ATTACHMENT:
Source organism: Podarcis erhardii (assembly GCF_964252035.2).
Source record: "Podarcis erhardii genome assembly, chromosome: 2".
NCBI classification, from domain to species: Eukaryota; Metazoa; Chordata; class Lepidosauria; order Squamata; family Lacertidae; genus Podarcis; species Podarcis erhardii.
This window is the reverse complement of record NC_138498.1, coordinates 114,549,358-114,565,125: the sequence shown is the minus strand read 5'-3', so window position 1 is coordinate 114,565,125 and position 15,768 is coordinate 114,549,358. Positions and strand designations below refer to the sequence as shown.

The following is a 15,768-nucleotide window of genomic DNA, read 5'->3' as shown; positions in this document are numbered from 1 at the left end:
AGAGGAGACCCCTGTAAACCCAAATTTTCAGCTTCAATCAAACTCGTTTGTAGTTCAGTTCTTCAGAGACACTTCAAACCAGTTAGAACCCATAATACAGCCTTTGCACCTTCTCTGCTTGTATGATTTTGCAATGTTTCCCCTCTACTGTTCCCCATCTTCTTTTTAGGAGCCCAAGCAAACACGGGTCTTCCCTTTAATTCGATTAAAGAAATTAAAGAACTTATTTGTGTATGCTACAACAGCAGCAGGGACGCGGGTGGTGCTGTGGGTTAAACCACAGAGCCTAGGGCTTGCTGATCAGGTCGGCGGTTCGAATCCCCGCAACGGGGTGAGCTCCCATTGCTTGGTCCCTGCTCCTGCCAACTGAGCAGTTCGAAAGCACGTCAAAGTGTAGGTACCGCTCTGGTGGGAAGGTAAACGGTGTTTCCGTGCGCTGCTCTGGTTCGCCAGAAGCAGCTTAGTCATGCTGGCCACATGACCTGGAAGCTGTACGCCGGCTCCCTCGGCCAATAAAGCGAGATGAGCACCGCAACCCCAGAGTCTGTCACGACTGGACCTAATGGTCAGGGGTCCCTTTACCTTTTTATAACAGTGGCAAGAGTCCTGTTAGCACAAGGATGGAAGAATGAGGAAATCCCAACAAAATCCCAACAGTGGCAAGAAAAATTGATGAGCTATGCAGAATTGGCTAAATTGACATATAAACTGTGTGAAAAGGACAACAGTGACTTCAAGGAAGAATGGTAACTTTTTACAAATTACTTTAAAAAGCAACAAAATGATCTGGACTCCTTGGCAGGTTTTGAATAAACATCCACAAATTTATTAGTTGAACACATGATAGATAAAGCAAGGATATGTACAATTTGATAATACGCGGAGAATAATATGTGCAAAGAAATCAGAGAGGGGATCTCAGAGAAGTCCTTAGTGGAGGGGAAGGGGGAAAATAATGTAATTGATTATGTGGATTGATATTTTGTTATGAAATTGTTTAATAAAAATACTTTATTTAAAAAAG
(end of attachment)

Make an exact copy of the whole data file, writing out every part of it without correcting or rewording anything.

Source organism: Podarcis erhardii (assembly GCF_964252035.2).
Source record: "Podarcis erhardii genome assembly, chromosome: 2".
NCBI classification, from domain to species: Eukaryota; Metazoa; Chordata; class Lepidosauria; order Squamata; family Lacertidae; genus Podarcis; species Podarcis erhardii.
This window is the reverse complement of record NC_138498.1, coordinates 114,549,358-114,565,125: the sequence shown is the minus strand read 5'-3', so window position 1 is coordinate 114,565,125 and position 15,768 is coordinate 114,549,358. Positions and strand designations below refer to the sequence as shown.

The following is a 15,768-nucleotide window of genomic DNA, read 5'->3' as shown; positions in this document are numbered from 1 at the left end:
AGAGGAGACCCCTGTAAACCCAAATTTTCAGCTTCAATCAAACTCGTTTGTAGTTCAGTTCTTCAGAGACACTTCAAACCAGTTAGAACCCATAATACAGCCTTTGCACCTTCTCTGCTTGTATGATTTTGCAATGTTTCCCCTCTACTGTTCCCCATCTTCTTTTTAGGAGCCCAAGCAAACACGGGTCTTCCCTTTAATTCGATTAAAGAAATTAAAGAACTTATTTGTGTATGCTACAACAGCAGCAGGGACGCGGGTGGTGCTGTGGGTTAAACCACAGAGCCTAGGGCTTGCTGATCAGGTCGGCGGTTCGAATCCCCGCAACGGGGTGAGCTCCCATTGCTTGGTCCCTGCTCCTGCCAACTGAGCAGTTCGAAAGCACGTCAAAGTGTAGGTACCGCTCTGGTGGGAAGGTAAACGGTGTTTCCGTGCGCTGCTCTGGTTCGCCAGAAGCAGCTTAGTCATGCTGGCCACATGACCTGGAAGCTGTACGCCGGCTCCCTCGGCCAATAAAGCGAGATGAGCACCGCAACCCCAGAGTCTGTCACGACTGGACCTAATGGTCAGGGGTCCCTTTACCTTTTTATAACAGTGGCAAGAGTCCTGTTAGCACAAGGATGGAAGAATGAGGAAATCCCAACAAAATCCCAACAGTGGCAAGAAAAATTGATGAGCTATGCAGAATTGGCTAAATTGACATATAAACTGTGTGAAAAGGACAACAGTGACTTCAAGGAAGAATGGTAACTTTTTACAAATTACTTTAAAAAGCAACAAAATGATCTGGACTCCTTGGCAGGTTTTGAATAAACATCCACAAATTTATTAGTTGAACACATGATAGATAAAGCAAGGATATGTACAATTTGATAATACGCGGAGAATAATATGTGCAAAGAAATCAGAGAGGGGATCTCAGAGAAGTCCTTAGTGGAGGGGAAGGGGGAAAATAATGTAATTGATTATGTGGATTGATATTTTGTTATGAAATTGTTTAATAAAAATACTTTATTTAAAAAAG